This is the movie reference in the tweet (I highly recommend the movie).


Putin Cucked?

This is one of those stories that is nearly impossible to verify but a) has legs and b) does damage. This is the kind of story that has people whispering and laughing behind your back, and if you’ve just folded like a cheap suit in the face of a mutiny, that isn’t helpful.


Russia Arms Territorial Defense Forces

Russian dissidents fighting for Ukraine have invaded Russia’s Belgorod Oblast several times (see Putin’s War, Week 65. G7 Calls for War Crimes Trials and Reparations, F-16 Pilots Start Training, and Russia Is InvadedRussia Evacuates Nuclear Weapons Stockpile as ‘Dissident’ Invasion of Russia Continues, and Putin’s War, Weeks 66 and 67. The Offensive Starts). In response, Russia formed Territorial Defense Forces to resist the incursions but refused to arm them. Now, Russia is distributing weapons.

I think this has to be viewed through the lens of a manpower shortage inside the Russian Armed Forces. Territorial Defense Forces can’t be sent outside Russia, but since Russia has annexed four Ukrainian provinces (Putin’s Illegal Annexation of Ukrainian Territory Marks the Beginning of a War Without a Perceivable End), they might find themselves on the frontlines inside Ukraine in the very near future.

Needless to say, Russia suddenly arming marginally trained or controlled militias have a certain degree of risk attached.

Belarus Tests the Waters

Last week, I posted about Belarus President Lukashenko’s statement that the Wagner Group fighters now warehoused in Belarus wanting to invade Poland. Two days ago, the Belarus armed forces conducted a provocation/reconnaissance into Poland.

Polish air defense radar did not record the airspace violation because of the flight’s low altitude. The incursion resulted in a diplomatic kerfuffle between Poland and Belarus, and the movement of more Polish military assets to the Belarus frontier.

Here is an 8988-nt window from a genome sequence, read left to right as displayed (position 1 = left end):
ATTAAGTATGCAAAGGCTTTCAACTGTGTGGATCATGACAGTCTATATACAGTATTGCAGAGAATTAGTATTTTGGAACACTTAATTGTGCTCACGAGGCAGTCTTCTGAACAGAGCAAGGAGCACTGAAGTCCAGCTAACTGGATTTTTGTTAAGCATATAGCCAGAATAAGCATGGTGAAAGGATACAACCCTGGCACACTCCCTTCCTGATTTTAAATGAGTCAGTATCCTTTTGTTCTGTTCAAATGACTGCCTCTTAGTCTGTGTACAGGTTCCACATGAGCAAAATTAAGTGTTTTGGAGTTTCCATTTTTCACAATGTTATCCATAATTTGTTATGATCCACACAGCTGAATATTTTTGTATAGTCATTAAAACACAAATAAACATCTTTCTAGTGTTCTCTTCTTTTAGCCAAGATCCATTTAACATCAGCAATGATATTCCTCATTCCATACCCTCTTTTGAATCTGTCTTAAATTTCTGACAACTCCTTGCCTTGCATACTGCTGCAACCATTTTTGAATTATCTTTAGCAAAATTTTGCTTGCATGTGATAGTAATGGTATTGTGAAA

Taking Out the Trash

Last week, I reported on some high-profile arrests by the Zelensky government in the struggle against corruption and Fifth Columnists. These have been going on for a while but at a low level. The visibility of the targets has increased in recent weeks and moved from people who were somewhat sympathetic to Russia to members of Zelensky’s party or his government.

Missile Attack on Dnipro

Attacks on Ukrainian population centers continue. This time the target was arguably a military one…the now-vacant office of Ukraine’s internal security agency. It is unlikely the Russians are unaware the building is empty, but it does provide some degree of plausible deniability for the strikes on apartment buildings in the area.

Mine Clearing Machine Factory

Ukraine has probably surpassed Cambodia as the most heavily mined nation in the world. Several nations are involved in the de-mining effort, and now Ukraine has started production of a civilian de-mining machine.


Operational Level

Operations in the last week were an extension of the operations of the preceding weeks. In general, the Russians tried to continue their offensive action in the Kharkiv region. This week, Ukrainian counterattacks regained most of the territory lost in this effort. I suspect we will see Belgorod’s “Territorial Defense Forces” in action here before long. Ukraine continues to press the Russians around Bakhmut and in Zaporizhzhia. The deep battle Ukraine is conducting against Russian supply lines and assembly areas is particularly interesting. What is really interesting is what is happening in Crimea, which I’ll cover in more detail below.